And this is pretty much how it should look while rotating ;

 

Fedora (2)

 

Now I know it doesn’t look that good in this screenshot but this sample is all about animation anyway and I’m sure it’ll look WAY better if you use a variety of textures for blocks etc.

 

You can find extra stuff I’ve done on this structure here in my Fedora Project page. There are few interesting additions like Bastion-lie world creation where objects fall from sky ( or floor rise from below ) as you move etc. All in all it was a fun project ( and actually Fedora was my XNA learning project ) but I’m not working on this anymore.

Hope you guys like it or find it useful. You can find the sample solution below, see you next time!

 

Visual Studio 2010 Solution

Yet Another A* Implementation

So I’ve been working on a dungeon generator for a while now. Tried a few different approaches already like bsp tree and stuff but I’ still haven’t decide which one to use. The current one I’m using though is a little interesting , it’s a corridor first approach , using A* path finding algorithm to create corridors between random start and end points.

I remember implementing A* in a project , it was like 2 or 3 years ago I guess. It was a decent implementation and worked as it should but this time , I wanted something better and something elegant so I start looking for A* articles before jumping into code and found an A* article by Eric Lipper himself!

It was quite surprising as I follow Eric Lippert’s Fabulous Adventures in Coding closely for a long time now and haven’t seen this one before. For those who don’t know Eric Lippert , he’s a principal developer on the Microsoft Visual C# compiler team and a very good & active blogger.

After reading his Path Finding Using A* in C# 3.0 series ( 4 parts ) , I knew I had to implement it. It works perfectly , looks so elegant and extremely easy to manage ( like switching heuristic function etc) .

I won’t go into the A* details here , I’ll only talk about my implementation of Eric Lippert’s sample. I said “my implementation” as I had to change some stuff in order to make a stand-alone example/solution without any big dependencies ( like a grid structure to work on etc ) so if you want the original.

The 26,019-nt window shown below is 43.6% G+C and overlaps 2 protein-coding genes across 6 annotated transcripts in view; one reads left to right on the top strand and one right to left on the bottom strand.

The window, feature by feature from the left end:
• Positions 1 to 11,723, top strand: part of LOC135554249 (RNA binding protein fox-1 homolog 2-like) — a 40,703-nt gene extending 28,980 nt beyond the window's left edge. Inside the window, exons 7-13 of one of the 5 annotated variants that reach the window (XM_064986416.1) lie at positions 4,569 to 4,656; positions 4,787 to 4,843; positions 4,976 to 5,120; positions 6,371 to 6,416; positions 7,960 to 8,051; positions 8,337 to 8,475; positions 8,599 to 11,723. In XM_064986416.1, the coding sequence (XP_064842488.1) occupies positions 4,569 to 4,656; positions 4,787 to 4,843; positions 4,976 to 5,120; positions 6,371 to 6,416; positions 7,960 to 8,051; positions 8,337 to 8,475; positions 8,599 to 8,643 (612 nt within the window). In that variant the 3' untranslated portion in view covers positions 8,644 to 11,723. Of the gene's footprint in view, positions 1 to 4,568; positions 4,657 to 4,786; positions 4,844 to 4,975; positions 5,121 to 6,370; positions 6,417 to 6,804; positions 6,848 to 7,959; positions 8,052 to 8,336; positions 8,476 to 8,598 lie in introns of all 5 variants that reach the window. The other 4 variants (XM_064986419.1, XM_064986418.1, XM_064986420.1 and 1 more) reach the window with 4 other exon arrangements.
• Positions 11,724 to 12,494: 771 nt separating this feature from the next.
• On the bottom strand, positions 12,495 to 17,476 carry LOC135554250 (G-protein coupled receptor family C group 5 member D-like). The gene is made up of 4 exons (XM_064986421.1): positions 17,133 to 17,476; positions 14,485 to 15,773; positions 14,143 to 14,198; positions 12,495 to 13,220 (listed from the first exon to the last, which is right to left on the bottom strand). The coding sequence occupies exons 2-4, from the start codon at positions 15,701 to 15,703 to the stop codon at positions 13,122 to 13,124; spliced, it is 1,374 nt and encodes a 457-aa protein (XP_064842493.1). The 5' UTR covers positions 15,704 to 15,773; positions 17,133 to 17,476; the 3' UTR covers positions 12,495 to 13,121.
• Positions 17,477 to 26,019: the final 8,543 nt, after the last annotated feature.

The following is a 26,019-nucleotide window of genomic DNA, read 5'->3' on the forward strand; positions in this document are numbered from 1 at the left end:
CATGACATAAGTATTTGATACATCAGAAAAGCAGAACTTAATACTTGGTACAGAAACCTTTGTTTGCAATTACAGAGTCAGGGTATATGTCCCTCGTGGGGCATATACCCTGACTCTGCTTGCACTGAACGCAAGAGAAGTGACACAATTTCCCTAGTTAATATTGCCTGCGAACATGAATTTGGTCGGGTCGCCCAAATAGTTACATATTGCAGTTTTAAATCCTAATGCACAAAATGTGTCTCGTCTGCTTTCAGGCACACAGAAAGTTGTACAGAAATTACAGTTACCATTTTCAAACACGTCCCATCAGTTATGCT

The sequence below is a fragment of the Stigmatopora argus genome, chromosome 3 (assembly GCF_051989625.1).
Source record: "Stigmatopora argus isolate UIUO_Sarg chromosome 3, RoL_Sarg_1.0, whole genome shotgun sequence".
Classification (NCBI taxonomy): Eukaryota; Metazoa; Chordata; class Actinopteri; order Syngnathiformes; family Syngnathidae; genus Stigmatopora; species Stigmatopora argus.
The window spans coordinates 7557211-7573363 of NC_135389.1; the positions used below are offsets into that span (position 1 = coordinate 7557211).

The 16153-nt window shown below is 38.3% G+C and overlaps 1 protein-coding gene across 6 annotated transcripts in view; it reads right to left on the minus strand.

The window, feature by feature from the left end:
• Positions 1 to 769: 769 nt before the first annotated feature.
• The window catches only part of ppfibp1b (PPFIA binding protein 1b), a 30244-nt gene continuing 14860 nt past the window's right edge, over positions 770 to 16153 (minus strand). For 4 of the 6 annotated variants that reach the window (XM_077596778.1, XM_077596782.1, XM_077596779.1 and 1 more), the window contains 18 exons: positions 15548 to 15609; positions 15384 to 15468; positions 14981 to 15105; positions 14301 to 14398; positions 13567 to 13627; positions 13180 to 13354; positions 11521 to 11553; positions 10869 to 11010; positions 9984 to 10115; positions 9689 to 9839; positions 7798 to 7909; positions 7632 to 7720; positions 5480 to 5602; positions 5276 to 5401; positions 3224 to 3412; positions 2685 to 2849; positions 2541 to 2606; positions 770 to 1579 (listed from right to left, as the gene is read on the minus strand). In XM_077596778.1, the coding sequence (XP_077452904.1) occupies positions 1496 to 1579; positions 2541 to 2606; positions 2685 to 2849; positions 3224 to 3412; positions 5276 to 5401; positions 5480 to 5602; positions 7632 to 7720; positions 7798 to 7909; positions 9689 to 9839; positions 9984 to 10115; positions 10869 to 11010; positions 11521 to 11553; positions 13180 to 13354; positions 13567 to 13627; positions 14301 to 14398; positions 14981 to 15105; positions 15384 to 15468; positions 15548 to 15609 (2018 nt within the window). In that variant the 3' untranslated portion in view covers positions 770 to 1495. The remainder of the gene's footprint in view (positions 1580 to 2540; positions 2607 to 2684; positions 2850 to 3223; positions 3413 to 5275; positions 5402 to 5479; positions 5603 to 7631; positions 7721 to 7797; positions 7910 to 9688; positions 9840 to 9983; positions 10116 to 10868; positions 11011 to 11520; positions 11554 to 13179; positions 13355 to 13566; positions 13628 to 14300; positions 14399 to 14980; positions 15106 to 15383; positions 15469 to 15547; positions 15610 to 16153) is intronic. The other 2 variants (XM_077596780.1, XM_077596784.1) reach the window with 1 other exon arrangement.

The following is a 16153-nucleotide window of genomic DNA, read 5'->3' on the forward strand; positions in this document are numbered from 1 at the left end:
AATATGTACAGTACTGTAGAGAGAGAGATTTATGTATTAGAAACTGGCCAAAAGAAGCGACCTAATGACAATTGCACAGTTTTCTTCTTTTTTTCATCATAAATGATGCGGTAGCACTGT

First of all , let’s take a look at some helper classes Eric Lippert used. There are 2 classes the used and first one is Path<T> ;

public class Path<T> : IEnumerable<T>
{
    public T LastStep { get; private set; }
    public Path<T> PreviousSteps { get; private set; }
    public double TotalCost { get; private set; }

    private Path(T lastStep, Path<T> previousSteps, double totalCost)
    {
        LastStep = lastStep;
        PreviousSteps = previousSteps;
        TotalCost = totalCost;
    }

    public Path(T start) : this(start, null, 0) { }

    public Path<T> AddStep(T step, double stepCost)
    {
        return new Path<T>(step, this, TotalCost + stepCost);
    }

    public IEnumerator<T> GetEnumerator()
    {
        for (Path<T> p = this; p != null; p = p.PreviousSteps)
            yield return p.LastStep;
    }

    IEnumerator IEnumerable.GetEnumerator()
    {
        return this.GetEnumerator();
    }
}

This path class , using generic type , is the actual path or corridor we are trying to create. It has 3 properties , LastStep ( or tail ) is the last point of the path ( ending ) , PreviousSteps is yet another Path containing all previous points and the TotalCost which calculates total movement cost from start to finish. Think of this Path class as  one simple node packaged with the other nodes before himself ( we’ll use it this was later on in the actual A* implementation )

Second one is a Priority Queue. Priority queue is a structure very similar to queue , just one obvious difference , items hold in queue are ordered by their priorities. Remember in A* we always have a pool of possible next points and select the “best” one from that pool in each step? This queue is that pool and the priorities we’ll set are the values ( cost + heuristic ) of those points.

And this is the PriorityQueue implementation ; ( I directly copy&pasted from Eric Lippert’s blog , even the comments are his very own comments. )

class PriorityQueue<TP, TV>
{
    private SortedDictionary<TP, Queue<TV>> list = new SortedDictionary<TP, Queue<TV>>();

    public void Enqueue(TP priority, TV value)
    {
        Queue<TV> q;
        if (!list.TryGetValue(priority, out q))
        {
            q = new Queue<TV>();
            list.Add(priority, q);
        }
        q.Enqueue(value);